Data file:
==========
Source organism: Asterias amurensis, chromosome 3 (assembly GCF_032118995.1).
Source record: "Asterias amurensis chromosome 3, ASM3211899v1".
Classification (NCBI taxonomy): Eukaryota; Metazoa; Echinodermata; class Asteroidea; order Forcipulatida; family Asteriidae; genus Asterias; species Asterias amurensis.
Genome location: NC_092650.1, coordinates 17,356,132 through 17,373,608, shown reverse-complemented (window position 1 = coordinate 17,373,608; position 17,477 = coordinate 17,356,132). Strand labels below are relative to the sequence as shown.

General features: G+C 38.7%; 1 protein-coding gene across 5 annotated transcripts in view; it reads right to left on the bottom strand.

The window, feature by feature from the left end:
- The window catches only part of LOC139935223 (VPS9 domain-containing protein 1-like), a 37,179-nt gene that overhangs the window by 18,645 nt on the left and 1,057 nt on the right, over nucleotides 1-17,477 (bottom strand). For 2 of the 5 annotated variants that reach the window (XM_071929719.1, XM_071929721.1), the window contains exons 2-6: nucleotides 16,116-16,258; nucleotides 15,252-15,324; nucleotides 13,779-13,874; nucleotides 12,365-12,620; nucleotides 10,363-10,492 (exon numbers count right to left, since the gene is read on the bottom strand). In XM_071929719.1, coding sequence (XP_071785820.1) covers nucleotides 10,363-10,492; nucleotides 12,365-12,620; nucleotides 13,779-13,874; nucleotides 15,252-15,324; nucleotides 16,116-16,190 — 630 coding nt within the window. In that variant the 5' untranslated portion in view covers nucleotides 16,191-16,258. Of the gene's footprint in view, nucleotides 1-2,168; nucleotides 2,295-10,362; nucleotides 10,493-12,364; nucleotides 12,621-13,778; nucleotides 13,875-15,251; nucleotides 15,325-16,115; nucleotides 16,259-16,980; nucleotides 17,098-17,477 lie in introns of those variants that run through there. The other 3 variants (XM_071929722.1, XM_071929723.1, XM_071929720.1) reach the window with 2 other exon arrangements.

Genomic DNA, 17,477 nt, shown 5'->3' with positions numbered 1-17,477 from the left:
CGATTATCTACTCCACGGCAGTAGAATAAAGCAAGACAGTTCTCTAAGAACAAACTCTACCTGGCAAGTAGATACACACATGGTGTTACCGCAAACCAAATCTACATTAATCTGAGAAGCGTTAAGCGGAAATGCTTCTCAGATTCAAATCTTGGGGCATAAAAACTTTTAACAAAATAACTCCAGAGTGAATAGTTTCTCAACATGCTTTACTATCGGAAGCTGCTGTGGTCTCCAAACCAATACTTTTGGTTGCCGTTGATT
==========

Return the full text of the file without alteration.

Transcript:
Source organism: Asterias amurensis, chromosome 3 (assembly GCF_032118995.1).
Source record: "Asterias amurensis chromosome 3, ASM3211899v1".
Classification (NCBI taxonomy): Eukaryota; Metazoa; Echinodermata; class Asteroidea; order Forcipulatida; family Asteriidae; genus Asterias; species Asterias amurensis.
Genome location: NC_092650.1, coordinates 17,356,132 through 17,373,608, shown reverse-complemented (window position 1 = coordinate 17,373,608; position 17,477 = coordinate 17,356,132). Strand labels below are relative to the sequence as shown.

General features: G+C 38.7%; 1 protein-coding gene across 5 annotated transcripts in view; it reads right to left on the bottom strand.

The window, feature by feature from the left end:
- The window catches only part of LOC139935223 (VPS9 domain-containing protein 1-like), a 37,179-nt gene that overhangs the window by 18,645 nt on the left and 1,057 nt on the right, over nucleotides 1-17,477 (bottom strand). For 2 of the 5 annotated variants that reach the window (XM_071929719.1, XM_071929721.1), the window contains exons 2-6: nucleotides 16,116-16,258; nucleotides 15,252-15,324; nucleotides 13,779-13,874; nucleotides 12,365-12,620; nucleotides 10,363-10,492 (exon numbers count right to left, since the gene is read on the bottom strand). In XM_071929719.1, coding sequence (XP_071785820.1) covers nucleotides 10,363-10,492; nucleotides 12,365-12,620; nucleotides 13,779-13,874; nucleotides 15,252-15,324; nucleotides 16,116-16,190 — 630 coding nt within the window. In that variant the 5' untranslated portion in view covers nucleotides 16,191-16,258. Of the gene's footprint in view, nucleotides 1-2,168; nucleotides 2,295-10,362; nucleotides 10,493-12,364; nucleotides 12,621-13,778; nucleotides 13,875-15,251; nucleotides 15,325-16,115; nucleotides 16,259-16,980; nucleotides 17,098-17,477 lie in introns of those variants that run through there. The other 3 variants (XM_071929722.1, XM_071929723.1, XM_071929720.1) reach the window with 2 other exon arrangements.

Genomic DNA, 17,477 nt, shown 5'->3' with positions numbered 1-17,477 from the left:
CGATTATCTACTCCACGGCAGTAGAATAAAGCAAGACAGTTCTCTAAGAACAAACTCTACCTGGCAAGTAGATACACACATGGTGTTACCGCAAACCAAATCTACATTAATCTGAGAAGCGTTAAGCGGAAATGCTTCTCAGATTCAAATCTTGGGGCATAAAAACTTTTAACAAAATAACTCCAGAGTGAATAGTTTCTCAACATGCTTTACTATCGGAAGCTGCTGTGGTCTCCAAACCAATACTTTTGGTTGCCGTTGATT